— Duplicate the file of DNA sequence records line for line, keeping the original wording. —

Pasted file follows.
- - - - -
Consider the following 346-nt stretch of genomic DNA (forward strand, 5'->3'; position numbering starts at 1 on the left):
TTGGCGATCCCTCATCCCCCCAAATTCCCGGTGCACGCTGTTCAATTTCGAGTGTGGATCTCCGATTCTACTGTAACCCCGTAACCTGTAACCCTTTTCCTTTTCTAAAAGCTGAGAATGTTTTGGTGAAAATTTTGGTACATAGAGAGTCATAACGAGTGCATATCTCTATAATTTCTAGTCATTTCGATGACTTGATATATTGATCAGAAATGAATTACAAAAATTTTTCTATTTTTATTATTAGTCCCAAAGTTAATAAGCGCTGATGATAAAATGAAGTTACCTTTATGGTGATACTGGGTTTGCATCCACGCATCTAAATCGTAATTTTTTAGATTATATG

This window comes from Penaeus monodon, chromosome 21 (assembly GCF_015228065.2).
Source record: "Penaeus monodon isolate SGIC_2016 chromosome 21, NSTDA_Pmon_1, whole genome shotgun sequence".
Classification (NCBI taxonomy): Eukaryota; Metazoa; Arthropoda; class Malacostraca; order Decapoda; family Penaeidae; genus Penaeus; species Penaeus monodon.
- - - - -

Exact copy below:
Consider the following 346-nt stretch of genomic DNA (forward strand, 5'->3'; position numbering starts at 1 on the left):
TTGGCGATCCCTCATCCCCCCAAATTCCCGGTGCACGCTGTTCAATTTCGAGTGTGGATCTCCGATTCTACTGTAACCCCGTAACCTGTAACCCTTTTCCTTTTCTAAAAGCTGAGAATGTTTTGGTGAAAATTTTGGTACATAGAGAGTCATAACGAGTGCATATCTCTATAATTTCTAGTCATTTCGATGACTTGATATATTGATCAGAAATGAATTACAAAAATTTTTCTATTTTTATTATTAGTCCCAAAGTTAATAAGCGCTGATGATAAAATGAAGTTACCTTTATGGTGATACTGGGTTTGCATCCACGCATCTAAATCGTAATTTTTTAGATTATATG

This window comes from Penaeus monodon, chromosome 21 (assembly GCF_015228065.2).
Source record: "Penaeus monodon isolate SGIC_2016 chromosome 21, NSTDA_Pmon_1, whole genome shotgun sequence".
Classification (NCBI taxonomy): Eukaryota; Metazoa; Arthropoda; class Malacostraca; order Decapoda; family Penaeidae; genus Penaeus; species Penaeus monodon.